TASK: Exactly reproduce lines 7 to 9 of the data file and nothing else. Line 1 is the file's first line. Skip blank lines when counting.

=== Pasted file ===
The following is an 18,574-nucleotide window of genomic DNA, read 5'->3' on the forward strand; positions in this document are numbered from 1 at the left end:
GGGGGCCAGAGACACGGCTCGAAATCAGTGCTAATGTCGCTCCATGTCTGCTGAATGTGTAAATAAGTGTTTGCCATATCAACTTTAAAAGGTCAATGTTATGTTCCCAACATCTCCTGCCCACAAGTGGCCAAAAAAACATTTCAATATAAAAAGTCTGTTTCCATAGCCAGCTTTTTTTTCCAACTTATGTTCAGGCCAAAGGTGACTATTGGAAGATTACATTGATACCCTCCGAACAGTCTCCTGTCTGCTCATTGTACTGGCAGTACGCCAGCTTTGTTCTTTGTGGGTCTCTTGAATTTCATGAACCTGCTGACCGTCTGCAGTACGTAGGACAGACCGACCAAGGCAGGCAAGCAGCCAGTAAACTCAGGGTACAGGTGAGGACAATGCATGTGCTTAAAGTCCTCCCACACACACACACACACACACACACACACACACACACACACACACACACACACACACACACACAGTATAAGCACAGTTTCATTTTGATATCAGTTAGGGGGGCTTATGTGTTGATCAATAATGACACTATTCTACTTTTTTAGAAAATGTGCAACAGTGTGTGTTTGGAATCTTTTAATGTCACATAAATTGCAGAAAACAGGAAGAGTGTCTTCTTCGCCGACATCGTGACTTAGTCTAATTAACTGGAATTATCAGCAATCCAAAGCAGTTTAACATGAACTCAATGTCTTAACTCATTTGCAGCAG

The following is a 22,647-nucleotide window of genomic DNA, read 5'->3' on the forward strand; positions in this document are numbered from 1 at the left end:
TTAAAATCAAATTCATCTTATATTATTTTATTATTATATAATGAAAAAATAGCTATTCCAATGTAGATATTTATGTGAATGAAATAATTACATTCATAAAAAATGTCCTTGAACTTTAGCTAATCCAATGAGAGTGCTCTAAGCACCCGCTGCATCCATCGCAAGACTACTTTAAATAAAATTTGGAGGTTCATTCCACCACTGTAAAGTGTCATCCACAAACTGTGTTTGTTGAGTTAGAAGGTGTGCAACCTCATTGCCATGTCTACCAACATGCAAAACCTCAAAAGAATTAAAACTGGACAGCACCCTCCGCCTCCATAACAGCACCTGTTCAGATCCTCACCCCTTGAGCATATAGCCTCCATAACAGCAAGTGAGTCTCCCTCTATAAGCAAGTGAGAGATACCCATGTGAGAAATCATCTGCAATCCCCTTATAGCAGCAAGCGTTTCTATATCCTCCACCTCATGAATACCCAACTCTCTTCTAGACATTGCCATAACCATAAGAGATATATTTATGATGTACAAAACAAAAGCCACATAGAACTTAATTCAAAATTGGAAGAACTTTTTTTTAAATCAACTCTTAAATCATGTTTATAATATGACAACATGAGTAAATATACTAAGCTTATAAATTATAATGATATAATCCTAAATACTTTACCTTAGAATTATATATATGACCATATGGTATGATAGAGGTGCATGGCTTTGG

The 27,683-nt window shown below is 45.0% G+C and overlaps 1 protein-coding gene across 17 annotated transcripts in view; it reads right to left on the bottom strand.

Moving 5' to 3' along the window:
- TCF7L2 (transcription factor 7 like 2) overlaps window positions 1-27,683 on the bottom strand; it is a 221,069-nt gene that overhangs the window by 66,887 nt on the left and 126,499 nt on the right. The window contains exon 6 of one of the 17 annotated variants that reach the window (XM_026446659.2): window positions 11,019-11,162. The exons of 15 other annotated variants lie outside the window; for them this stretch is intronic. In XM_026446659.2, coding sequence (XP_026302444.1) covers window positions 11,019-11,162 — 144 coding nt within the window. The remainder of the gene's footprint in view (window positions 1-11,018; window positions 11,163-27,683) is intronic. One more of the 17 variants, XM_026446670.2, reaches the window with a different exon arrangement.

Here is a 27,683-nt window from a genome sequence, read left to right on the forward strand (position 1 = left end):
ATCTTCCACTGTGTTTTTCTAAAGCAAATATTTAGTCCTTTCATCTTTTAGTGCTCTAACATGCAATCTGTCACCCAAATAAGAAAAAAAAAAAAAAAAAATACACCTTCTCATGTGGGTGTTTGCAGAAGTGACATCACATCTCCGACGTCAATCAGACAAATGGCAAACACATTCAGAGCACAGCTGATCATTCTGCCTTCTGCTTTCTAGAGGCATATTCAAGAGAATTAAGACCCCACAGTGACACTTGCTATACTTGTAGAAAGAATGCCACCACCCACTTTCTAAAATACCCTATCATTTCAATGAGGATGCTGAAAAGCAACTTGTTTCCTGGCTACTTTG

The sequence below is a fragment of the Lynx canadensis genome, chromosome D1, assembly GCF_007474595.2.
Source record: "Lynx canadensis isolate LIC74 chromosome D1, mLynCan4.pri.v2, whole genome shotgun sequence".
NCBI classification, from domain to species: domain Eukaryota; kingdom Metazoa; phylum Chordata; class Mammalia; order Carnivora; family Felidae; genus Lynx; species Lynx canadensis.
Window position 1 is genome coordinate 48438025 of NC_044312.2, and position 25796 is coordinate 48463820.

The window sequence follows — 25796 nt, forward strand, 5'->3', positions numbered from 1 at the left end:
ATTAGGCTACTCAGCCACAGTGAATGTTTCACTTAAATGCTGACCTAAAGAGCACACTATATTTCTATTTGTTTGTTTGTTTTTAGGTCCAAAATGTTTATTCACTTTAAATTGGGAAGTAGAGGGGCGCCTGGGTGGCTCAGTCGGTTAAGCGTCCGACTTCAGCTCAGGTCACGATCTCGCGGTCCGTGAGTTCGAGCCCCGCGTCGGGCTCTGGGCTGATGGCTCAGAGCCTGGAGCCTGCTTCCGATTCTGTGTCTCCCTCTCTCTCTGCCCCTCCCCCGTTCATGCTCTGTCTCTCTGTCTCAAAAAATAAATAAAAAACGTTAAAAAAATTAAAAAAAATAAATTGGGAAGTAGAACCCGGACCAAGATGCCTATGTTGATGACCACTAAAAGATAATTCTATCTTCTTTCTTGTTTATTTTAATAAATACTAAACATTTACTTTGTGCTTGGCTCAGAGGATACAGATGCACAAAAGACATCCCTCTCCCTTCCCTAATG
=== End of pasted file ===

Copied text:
- TCF7L2 (transcription factor 7 like 2) overlaps window positions 1-27,683 on the bottom strand; it is a 221,069-nt gene that overhangs the window by 66,887 nt on the left and 126,499 nt on the right. The window contains exon 6 of one of the 17 annotated variants that reach the window (XM_026446659.2): window positions 11,019-11,162. The exons of 15 other annotated variants lie outside the window; for them this stretch is intronic. In XM_026446659.2, coding sequence (XP_026302444.1) covers window positions 11,019-11,162 — 144 coding nt within the window. The remainder of the gene's footprint in view (window positions 1-11,018; window positions 11,163-27,683) is intronic. One more of the 17 variants, XM_026446670.2, reaches the window with a different exon arrangement.

Here is a 27,683-nt window from a genome sequence, read left to right on the forward strand (position 1 = left end):
ATCTTCCACTGTGTTTTTCTAAAGCAAATATTTAGTCCTTTCATCTTTTAGTGCTCTAACATGCAATCTGTCACCCAAATAAGAAAAAAAAAAAAAAAAAATACACCTTCTCATGTGGGTGTTTGCAGAAGTGACATCACATCTCCGACGTCAATCAGACAAATGGCAAACACATTCAGAGCACAGCTGATCATTCTGCCTTCTGCTTTCTAGAGGCATATTCAAGAGAATTAAGACCCCACAGTGACACTTGCTATACTTGTAGAAAGAATGCCACCACCCACTTTCTAAAATACCCTATCATTTCAATGAGGATGCTGAAAAGCAACTTGTTTCCTGGCTACTTTG